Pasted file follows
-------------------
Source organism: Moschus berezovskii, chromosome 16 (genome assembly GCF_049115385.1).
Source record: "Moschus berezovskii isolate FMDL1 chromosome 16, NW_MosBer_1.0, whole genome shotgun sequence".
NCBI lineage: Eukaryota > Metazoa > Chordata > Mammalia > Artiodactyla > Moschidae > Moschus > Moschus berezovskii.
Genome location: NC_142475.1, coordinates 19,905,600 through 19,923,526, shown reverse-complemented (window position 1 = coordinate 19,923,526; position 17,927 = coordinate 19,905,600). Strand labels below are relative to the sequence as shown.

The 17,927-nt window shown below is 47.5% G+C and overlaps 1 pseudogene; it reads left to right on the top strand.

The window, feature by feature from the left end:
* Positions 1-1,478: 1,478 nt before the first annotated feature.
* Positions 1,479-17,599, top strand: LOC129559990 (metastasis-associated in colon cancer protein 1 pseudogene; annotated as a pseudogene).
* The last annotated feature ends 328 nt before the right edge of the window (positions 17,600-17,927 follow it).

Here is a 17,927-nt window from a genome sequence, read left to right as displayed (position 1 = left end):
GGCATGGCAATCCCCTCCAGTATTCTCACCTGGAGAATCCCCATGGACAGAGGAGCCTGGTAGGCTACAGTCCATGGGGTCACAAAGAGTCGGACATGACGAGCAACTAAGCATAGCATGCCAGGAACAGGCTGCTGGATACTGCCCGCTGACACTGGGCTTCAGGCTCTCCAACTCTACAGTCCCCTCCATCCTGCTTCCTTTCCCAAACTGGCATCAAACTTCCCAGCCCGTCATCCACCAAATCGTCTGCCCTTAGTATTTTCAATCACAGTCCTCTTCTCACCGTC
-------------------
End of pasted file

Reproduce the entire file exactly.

Source organism: Moschus berezovskii, chromosome 16 (genome assembly GCF_049115385.1).
Source record: "Moschus berezovskii isolate FMDL1 chromosome 16, NW_MosBer_1.0, whole genome shotgun sequence".
NCBI lineage: Eukaryota > Metazoa > Chordata > Mammalia > Artiodactyla > Moschidae > Moschus > Moschus berezovskii.
Genome location: NC_142475.1, coordinates 19,905,600 through 19,923,526, shown reverse-complemented (window position 1 = coordinate 19,923,526; position 17,927 = coordinate 19,905,600). Strand labels below are relative to the sequence as shown.

The 17,927-nt window shown below is 47.5% G+C and overlaps 1 pseudogene; it reads left to right on the top strand.

The window, feature by feature from the left end:
* Positions 1-1,478: 1,478 nt before the first annotated feature.
* Positions 1,479-17,599, top strand: LOC129559990 (metastasis-associated in colon cancer protein 1 pseudogene; annotated as a pseudogene).
* The last annotated feature ends 328 nt before the right edge of the window (positions 17,600-17,927 follow it).

Here is a 17,927-nt window from a genome sequence, read left to right as displayed (position 1 = left end):
GGCATGGCAATCCCCTCCAGTATTCTCACCTGGAGAATCCCCATGGACAGAGGAGCCTGGTAGGCTACAGTCCATGGGGTCACAAAGAGTCGGACATGACGAGCAACTAAGCATAGCATGCCAGGAACAGGCTGCTGGATACTGCCCGCTGACACTGGGCTTCAGGCTCTCCAACTCTACAGTCCCCTCCATCCTGCTTCCTTTCCCAAACTGGCATCAAACTTCCCAGCCCGTCATCCACCAAATCGTCTGCCCTTAGTATTTTCAATCACAGTCCTCTTCTCACCGTC